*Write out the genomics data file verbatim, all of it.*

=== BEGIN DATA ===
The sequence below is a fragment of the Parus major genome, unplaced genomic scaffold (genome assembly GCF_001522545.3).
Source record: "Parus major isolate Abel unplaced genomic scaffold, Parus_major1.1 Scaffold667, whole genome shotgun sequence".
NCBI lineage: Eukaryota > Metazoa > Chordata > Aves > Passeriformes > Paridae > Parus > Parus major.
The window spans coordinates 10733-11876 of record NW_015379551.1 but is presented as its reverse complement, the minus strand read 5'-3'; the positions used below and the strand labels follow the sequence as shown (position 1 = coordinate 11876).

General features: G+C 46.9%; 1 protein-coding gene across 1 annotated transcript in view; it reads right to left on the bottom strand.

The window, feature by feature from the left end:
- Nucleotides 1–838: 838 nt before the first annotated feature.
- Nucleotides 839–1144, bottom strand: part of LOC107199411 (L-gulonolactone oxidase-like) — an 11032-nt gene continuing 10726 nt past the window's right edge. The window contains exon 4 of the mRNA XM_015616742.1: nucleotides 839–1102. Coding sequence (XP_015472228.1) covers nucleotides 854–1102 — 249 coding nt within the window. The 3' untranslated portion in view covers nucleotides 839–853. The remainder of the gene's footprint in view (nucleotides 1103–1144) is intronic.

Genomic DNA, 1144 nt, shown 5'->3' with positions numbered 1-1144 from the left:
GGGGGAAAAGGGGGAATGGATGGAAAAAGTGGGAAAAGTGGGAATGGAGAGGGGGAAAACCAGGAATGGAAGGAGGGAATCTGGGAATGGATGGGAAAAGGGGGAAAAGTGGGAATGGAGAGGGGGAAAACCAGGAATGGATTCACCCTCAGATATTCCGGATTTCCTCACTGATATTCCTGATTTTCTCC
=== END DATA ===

The sequence below is a fragment of the Parus major genome, unplaced genomic scaffold (genome assembly GCF_001522545.3).
Source record: "Parus major isolate Abel unplaced genomic scaffold, Parus_major1.1 Scaffold667, whole genome shotgun sequence".
NCBI lineage: Eukaryota > Metazoa > Chordata > Aves > Passeriformes > Paridae > Parus > Parus major.
The window spans coordinates 10733-11876 of record NW_015379551.1 but is presented as its reverse complement, the minus strand read 5'-3'; the positions used below and the strand labels follow the sequence as shown (position 1 = coordinate 11876).

General features: G+C 46.9%; 1 protein-coding gene across 1 annotated transcript in view; it reads right to left on the bottom strand.

The window, feature by feature from the left end:
- Nucleotides 1–838: 838 nt before the first annotated feature.
- Nucleotides 839–1144, bottom strand: part of LOC107199411 (L-gulonolactone oxidase-like) — an 11032-nt gene continuing 10726 nt past the window's right edge. The window contains exon 4 of the mRNA XM_015616742.1: nucleotides 839–1102. Coding sequence (XP_015472228.1) covers nucleotides 854–1102 — 249 coding nt within the window. The 3' untranslated portion in view covers nucleotides 839–853. The remainder of the gene's footprint in view (nucleotides 1103–1144) is intronic.

Genomic DNA, 1144 nt, shown 5'->3' with positions numbered 1-1144 from the left:
GGGGGAAAAGGGGGAATGGATGGAAAAAGTGGGAAAAGTGGGAATGGAGAGGGGGAAAACCAGGAATGGAAGGAGGGAATCTGGGAATGGATGGGAAAAGGGGGAAAAGTGGGAATGGAGAGGGGGAAAACCAGGAATGGATTCACCCTCAGATATTCCGGATTTCCTCACTGATATTCCTGATTTTCTCC